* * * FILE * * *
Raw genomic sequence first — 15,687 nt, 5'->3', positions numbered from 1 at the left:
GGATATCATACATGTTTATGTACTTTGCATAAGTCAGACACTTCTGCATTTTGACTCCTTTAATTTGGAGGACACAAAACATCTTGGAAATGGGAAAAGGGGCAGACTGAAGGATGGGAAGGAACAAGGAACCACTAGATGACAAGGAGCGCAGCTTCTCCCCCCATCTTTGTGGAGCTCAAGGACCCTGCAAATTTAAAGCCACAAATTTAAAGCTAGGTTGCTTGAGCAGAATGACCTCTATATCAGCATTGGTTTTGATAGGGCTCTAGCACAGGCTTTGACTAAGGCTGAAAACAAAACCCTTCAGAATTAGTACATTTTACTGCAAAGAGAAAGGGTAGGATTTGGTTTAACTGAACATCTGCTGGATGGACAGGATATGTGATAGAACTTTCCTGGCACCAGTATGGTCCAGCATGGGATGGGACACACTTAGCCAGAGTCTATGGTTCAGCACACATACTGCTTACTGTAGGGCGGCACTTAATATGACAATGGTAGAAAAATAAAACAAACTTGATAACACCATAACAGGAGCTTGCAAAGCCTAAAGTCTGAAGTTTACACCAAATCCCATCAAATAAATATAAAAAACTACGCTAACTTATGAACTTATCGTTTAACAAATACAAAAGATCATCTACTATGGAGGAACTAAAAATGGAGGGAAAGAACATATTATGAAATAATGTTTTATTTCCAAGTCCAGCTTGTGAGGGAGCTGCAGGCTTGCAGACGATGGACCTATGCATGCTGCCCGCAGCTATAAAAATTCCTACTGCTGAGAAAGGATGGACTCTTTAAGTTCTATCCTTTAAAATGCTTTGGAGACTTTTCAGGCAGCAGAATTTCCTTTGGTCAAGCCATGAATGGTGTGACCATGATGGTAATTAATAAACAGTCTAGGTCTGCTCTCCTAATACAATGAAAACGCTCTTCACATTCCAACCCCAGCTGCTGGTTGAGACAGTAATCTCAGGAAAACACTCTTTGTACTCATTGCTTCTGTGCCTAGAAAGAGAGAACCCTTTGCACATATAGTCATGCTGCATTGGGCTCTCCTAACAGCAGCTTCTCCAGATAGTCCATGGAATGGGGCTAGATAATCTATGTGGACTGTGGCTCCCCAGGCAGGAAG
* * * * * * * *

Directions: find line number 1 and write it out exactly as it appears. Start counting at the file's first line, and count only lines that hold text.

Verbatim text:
Raw genomic sequence first — 15,687 nt, 5'->3', positions numbered from 1 at the left: